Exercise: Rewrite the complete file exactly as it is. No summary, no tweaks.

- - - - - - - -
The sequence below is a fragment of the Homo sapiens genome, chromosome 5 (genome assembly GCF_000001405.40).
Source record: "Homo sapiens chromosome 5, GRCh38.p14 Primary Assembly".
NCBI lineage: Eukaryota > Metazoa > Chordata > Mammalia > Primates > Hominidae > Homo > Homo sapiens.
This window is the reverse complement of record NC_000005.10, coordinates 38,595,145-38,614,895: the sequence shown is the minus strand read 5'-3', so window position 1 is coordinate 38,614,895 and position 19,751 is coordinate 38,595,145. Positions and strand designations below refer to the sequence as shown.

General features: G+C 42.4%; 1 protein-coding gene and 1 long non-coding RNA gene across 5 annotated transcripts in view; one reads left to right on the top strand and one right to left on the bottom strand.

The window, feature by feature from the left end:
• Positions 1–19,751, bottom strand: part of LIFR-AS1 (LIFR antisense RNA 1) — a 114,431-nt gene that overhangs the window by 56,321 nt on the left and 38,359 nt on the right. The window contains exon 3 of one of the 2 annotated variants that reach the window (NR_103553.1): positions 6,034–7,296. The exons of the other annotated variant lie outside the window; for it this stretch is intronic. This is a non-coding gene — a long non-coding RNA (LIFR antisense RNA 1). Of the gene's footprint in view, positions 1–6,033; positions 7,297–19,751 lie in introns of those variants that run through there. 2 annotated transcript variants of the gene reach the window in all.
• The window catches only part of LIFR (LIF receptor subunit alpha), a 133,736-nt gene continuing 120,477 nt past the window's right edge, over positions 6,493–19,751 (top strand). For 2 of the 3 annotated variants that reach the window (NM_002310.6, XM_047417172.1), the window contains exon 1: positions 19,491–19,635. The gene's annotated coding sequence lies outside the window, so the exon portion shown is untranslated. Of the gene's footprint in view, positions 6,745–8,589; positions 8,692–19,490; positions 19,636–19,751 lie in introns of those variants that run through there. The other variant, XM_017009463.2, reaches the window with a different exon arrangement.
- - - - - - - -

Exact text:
The sequence below is a fragment of the Homo sapiens genome, chromosome 5 (genome assembly GCF_000001405.40).
Source record: "Homo sapiens chromosome 5, GRCh38.p14 Primary Assembly".
NCBI lineage: Eukaryota > Metazoa > Chordata > Mammalia > Primates > Hominidae > Homo > Homo sapiens.
This window is the reverse complement of record NC_000005.10, coordinates 38,595,145-38,614,895: the sequence shown is the minus strand read 5'-3', so window position 1 is coordinate 38,614,895 and position 19,751 is coordinate 38,595,145. Positions and strand designations below refer to the sequence as shown.

General features: G+C 42.4%; 1 protein-coding gene and 1 long non-coding RNA gene across 5 annotated transcripts in view; one reads left to right on the top strand and one right to left on the bottom strand.

The window, feature by feature from the left end:
• Positions 1–19,751, bottom strand: part of LIFR-AS1 (LIFR antisense RNA 1) — a 114,431-nt gene that overhangs the window by 56,321 nt on the left and 38,359 nt on the right. The window contains exon 3 of one of the 2 annotated variants that reach the window (NR_103553.1): positions 6,034–7,296. The exons of the other annotated variant lie outside the window; for it this stretch is intronic. This is a non-coding gene — a long non-coding RNA (LIFR antisense RNA 1). Of the gene's footprint in view, positions 1–6,033; positions 7,297–19,751 lie in introns of those variants that run through there. 2 annotated transcript variants of the gene reach the window in all.
• The window catches only part of LIFR (LIF receptor subunit alpha), a 133,736-nt gene continuing 120,477 nt past the window's right edge, over positions 6,493–19,751 (top strand). For 2 of the 3 annotated variants that reach the window (NM_002310.6, XM_047417172.1), the window contains exon 1: positions 19,491–19,635. The gene's annotated coding sequence lies outside the window, so the exon portion shown is untranslated. Of the gene's footprint in view, positions 6,745–8,589; positions 8,692–19,490; positions 19,636–19,751 lie in introns of those variants that run through there. The other variant, XM_017009463.2, reaches the window with a different exon arrangement.